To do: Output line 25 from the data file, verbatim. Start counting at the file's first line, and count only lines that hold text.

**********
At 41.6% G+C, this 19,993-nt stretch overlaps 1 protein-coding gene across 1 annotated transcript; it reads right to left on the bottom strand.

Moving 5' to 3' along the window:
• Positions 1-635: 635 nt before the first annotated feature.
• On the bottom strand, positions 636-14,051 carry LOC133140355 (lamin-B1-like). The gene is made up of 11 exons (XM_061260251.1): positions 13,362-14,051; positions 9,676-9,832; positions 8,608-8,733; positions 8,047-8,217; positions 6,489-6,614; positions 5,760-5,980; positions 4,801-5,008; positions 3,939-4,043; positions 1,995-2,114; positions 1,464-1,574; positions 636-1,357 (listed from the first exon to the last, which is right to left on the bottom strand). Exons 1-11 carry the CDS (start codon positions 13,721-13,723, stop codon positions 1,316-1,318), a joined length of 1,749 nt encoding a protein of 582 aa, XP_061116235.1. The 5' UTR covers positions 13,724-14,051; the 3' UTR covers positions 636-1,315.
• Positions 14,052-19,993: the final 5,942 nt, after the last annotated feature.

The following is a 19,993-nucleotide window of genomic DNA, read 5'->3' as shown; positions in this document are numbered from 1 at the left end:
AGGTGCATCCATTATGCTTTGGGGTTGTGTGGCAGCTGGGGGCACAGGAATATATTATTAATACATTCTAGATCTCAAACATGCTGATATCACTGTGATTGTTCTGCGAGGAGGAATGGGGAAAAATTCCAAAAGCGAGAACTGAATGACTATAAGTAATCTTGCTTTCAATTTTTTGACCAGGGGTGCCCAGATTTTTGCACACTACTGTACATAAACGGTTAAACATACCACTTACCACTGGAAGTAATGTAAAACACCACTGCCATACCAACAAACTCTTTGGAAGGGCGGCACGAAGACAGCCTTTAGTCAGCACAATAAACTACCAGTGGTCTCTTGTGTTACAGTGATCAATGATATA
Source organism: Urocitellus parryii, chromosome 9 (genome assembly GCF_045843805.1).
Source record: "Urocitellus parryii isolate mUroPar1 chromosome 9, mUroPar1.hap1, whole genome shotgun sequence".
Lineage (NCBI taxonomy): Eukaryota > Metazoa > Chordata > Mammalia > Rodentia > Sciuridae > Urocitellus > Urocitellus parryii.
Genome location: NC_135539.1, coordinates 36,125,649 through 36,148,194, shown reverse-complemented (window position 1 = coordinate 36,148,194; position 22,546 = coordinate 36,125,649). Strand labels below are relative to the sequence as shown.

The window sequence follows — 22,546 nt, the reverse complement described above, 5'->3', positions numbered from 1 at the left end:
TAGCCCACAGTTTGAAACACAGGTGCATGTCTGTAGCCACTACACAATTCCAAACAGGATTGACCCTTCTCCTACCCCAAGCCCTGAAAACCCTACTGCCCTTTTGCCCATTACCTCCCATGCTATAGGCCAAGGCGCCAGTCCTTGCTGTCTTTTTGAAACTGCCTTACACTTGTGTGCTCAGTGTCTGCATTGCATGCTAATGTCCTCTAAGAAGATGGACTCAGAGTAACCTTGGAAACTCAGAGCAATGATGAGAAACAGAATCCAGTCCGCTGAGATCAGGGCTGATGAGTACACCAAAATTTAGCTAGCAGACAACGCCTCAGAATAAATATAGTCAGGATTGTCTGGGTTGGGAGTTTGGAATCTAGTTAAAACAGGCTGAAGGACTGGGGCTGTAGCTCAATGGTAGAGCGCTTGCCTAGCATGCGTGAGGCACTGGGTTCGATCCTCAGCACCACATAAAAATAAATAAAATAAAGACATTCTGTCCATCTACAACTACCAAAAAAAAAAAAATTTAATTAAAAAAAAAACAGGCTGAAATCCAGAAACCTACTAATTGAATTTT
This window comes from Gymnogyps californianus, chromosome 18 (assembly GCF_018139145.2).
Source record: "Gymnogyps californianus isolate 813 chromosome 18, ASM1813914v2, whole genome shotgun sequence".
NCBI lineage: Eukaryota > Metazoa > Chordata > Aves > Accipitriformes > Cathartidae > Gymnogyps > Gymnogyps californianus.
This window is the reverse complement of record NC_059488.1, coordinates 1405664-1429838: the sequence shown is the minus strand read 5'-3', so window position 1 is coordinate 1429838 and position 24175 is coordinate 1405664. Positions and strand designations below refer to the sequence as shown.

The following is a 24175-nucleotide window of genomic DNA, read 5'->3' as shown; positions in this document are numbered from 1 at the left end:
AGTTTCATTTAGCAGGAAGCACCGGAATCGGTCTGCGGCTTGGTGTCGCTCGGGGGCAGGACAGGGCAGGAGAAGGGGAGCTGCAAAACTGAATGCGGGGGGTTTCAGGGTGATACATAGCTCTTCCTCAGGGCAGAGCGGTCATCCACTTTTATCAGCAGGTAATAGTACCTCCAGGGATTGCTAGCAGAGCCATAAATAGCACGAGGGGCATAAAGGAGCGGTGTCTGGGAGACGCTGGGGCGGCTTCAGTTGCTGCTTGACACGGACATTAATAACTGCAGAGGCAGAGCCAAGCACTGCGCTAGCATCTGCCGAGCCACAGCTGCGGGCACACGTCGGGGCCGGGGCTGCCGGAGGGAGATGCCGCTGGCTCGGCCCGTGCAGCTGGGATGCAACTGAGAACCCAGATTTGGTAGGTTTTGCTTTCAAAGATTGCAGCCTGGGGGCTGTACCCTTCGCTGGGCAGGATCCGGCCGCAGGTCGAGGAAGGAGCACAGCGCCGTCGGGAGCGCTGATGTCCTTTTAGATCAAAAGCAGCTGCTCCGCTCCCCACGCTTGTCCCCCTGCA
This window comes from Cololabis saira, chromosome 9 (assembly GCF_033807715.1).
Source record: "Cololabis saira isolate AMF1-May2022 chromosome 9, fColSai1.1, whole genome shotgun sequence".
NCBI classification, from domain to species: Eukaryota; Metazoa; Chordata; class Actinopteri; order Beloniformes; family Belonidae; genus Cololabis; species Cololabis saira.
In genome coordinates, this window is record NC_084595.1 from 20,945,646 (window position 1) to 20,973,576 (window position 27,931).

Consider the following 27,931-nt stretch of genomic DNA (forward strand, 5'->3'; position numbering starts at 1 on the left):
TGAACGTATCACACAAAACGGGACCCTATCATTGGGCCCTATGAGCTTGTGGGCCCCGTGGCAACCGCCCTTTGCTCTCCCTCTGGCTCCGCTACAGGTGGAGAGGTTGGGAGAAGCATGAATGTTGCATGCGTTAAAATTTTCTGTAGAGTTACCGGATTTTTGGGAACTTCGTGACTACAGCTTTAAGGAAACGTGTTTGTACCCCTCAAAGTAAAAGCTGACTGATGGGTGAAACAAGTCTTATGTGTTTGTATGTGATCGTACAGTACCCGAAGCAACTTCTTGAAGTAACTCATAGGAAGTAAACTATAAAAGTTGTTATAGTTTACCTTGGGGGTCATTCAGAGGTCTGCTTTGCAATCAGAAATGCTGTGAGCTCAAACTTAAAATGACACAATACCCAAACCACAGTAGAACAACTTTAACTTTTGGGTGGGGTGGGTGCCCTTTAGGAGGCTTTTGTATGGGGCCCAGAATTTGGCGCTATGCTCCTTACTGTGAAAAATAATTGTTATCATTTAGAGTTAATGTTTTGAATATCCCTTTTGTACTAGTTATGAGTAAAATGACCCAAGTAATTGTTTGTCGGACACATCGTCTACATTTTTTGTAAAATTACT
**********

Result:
TGAACGTATCACACAAAACGGGACCCTATCATTGGGCCCTATGAGCTTGTGGGCCCCGTGGCAACCGCCCTTTGCTCTCCCTCTGGCTCCGCTACAGGTGGAGAGGTTGGGAGAAGCATGAATGTTGCATGCGTTAAAATTTTCTGTAGAGTTACCGGATTTTTGGGAACTTCGTGACTACAGCTTTAAGGAAACGTGTTTGTACCCCTCAAAGTAAAAGCTGACTGATGGGTGAAACAAGTCTTATGTGTTTGTATGTGATCGTACAGTACCCGAAGCAACTTCTTGAAGTAACTCATAGGAAGTAAACTATAAAAGTTGTTATAGTTTACCTTGGGGGTCATTCAGAGGTCTGCTTTGCAATCAGAAATGCTGTGAGCTCAAACTTAAAATGACACAATACCCAAACCACAGTAGAACAACTTTAACTTTTGGGTGGGGTGGGTGCCCTTTAGGAGGCTTTTGTATGGGGCCCAGAATTTGGCGCTATGCTCCTTACTGTGAAAAATAATTGTTATCATTTAGAGTTAATGTTTTGAATATCCCTTTTGTACTAGTTATGAGTAAAATGACCCAAGTAATTGTTTGTCGGACACATCGTCTACATTTTTTGTAAAATTACT